On Sat, Oct 27, 2012 at 08:45:45PM +0200, Enrico Weigelt wrote:
> I'd suggest a 3 level branch hierachy (IOW: the lower level
> is rebased ontop of the next higher level):
> * #0: upstream branch
> * #1: generic local maintenance branch
> * #2: per-instance cutomization branches
> Normal additions go to the lowest level #2. When you've got
> some generic commit, you propagate it to the next level
> (cherry-pick) and rebase layer #2 ontop of it.
> Now you can send your layer #1 to upstream for integration.
> When upstream updated his branch, you simply rebase #1
> ontop of it, do your checks etc, then proceed to rebasing #3.
> You could also introduce more intermediate layers (eg when you've
> got different groups of similar instance that share certain changes)
Thanks for the suggestion, Enrico!
I am somewhat unsure whether it would work this way. After all, there seems to
be an unbreakable rule with git: never rebase published branches.
Thus, once I have published my work to other people who also need to work on
the same localizations as I do, I have no longer the option of rebasing to get
rid of the localizations and put the generic template stuff for upstream.
I guess, my concern is because I have not yet fully understood the problems of
rebasing, and how to recover from them.
Maybe I should try to explain the problem in terms of repository
hierarchy. Let's assume, there is this hierarchy of repositories:
upstream: central repository, containing the generic template
foo-site: repository for site foo. Here we have localizations for a specific
administrative entity named foo (say, google).
This is where clones for production are made from, and production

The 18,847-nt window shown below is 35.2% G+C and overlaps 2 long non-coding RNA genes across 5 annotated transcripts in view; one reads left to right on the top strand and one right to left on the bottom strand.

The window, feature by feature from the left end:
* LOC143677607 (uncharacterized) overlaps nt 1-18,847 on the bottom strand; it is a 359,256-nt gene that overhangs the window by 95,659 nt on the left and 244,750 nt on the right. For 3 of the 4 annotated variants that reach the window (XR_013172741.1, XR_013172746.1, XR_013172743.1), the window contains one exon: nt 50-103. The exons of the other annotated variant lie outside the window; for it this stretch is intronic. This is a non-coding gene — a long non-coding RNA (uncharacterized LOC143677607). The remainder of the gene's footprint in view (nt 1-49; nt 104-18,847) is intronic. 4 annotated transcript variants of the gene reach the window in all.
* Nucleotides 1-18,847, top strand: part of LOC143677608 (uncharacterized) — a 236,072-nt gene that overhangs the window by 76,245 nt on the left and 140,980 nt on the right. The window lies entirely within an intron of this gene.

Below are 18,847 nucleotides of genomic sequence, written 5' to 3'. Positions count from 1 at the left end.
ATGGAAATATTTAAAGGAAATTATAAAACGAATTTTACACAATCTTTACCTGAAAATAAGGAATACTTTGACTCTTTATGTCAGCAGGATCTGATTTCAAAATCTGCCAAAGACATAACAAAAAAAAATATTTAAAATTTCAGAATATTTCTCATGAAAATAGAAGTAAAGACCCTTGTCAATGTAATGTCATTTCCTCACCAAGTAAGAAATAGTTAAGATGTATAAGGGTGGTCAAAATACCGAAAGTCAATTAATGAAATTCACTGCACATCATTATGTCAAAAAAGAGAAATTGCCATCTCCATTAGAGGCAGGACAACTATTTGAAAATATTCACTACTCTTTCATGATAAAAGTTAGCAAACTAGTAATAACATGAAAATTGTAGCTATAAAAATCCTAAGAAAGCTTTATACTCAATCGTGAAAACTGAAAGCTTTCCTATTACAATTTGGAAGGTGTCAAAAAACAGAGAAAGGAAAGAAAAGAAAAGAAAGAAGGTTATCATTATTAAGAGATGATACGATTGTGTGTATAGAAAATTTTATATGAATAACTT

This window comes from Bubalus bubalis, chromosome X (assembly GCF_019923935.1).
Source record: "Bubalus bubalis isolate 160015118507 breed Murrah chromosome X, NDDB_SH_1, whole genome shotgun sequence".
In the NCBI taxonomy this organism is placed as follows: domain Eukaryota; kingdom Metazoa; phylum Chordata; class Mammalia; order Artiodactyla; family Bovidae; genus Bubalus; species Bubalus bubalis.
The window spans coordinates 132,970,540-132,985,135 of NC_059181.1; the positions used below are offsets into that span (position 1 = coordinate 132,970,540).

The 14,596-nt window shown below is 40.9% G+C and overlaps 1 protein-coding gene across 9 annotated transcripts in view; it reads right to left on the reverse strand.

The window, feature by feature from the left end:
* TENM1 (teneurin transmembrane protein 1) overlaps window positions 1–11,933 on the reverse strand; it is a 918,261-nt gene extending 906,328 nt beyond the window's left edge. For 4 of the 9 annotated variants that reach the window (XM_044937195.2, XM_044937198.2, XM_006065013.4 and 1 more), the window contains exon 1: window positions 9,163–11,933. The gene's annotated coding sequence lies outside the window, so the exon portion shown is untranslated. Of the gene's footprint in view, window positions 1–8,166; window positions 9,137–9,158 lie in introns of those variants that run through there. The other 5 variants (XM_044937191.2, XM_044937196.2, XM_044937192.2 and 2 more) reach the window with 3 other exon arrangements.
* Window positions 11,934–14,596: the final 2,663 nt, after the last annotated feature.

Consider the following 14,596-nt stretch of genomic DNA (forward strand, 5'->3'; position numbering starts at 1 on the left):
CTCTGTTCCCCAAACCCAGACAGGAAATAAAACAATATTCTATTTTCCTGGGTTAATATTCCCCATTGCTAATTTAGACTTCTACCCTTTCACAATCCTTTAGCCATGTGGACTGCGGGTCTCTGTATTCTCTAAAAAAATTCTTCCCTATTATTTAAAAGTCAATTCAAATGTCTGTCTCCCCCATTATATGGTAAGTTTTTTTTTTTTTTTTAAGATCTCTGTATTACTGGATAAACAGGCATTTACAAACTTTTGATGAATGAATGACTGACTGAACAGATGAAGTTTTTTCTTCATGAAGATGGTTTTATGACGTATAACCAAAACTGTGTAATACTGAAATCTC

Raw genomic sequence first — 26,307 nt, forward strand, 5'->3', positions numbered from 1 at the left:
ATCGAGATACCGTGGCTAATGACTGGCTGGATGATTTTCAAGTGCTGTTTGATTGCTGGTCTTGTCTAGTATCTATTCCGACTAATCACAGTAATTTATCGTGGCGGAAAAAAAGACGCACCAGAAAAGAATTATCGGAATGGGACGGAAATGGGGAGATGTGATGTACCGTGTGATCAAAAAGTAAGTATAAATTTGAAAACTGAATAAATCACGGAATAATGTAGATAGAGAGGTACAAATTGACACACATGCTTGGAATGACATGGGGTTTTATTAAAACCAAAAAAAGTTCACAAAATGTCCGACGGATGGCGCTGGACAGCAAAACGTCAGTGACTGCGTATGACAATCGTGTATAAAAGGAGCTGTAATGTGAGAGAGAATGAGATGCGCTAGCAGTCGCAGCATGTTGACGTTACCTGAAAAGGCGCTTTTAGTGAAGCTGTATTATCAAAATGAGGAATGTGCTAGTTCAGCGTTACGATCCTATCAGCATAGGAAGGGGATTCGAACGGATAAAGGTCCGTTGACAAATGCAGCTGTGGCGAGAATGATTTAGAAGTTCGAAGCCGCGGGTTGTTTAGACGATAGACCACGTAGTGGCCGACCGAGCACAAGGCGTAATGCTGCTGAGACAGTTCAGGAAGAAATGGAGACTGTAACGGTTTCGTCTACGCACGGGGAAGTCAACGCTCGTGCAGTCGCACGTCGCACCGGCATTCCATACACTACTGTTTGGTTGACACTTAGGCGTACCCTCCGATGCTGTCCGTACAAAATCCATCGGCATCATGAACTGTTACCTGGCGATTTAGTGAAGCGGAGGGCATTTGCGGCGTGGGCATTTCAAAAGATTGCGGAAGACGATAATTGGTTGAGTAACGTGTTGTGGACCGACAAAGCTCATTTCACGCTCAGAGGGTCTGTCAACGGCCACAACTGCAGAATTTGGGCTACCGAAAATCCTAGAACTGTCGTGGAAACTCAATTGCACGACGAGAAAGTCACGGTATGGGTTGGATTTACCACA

boxes pull from here to be kept up-to-date.
foo-prodA: A clone of foo-site, put in production and pulling from a specific
branch on foo-site to receive released, blessed updates.
foo-prodB: Similar to foo-prodA, but on another box.
foo-devA: A clone of foo-site to make development, releases, and whatever for
foo-devB: One more clone of foo-site, Developer B is working here.
Then, we might have more administrative entities: bar-site, bar-prodA,
bar-prodB, bar-devA, bar-devB, for example. This might be Microsoft, for
Further, foo-devA might be the same person as bar-devA.
So when foo-devA pulls from foo-devB, then foo-devB will create problems when
he rebases after that pull.
I think I have some kind of misunderstanding here, but I just can't figure
what it is.
Maybe I should try to explain the problem in yet other words:
What I am trying to achieve, is to extend the workflow from development to
deployment across multiple administrative entities. As a picture:
upstream (templates only).
development (configured, might contain experimental changes)
This workflow should not stop at administrative borders. Just replace foo by
google and bar by Microsoft to get an idea of what I am trying to achieve.
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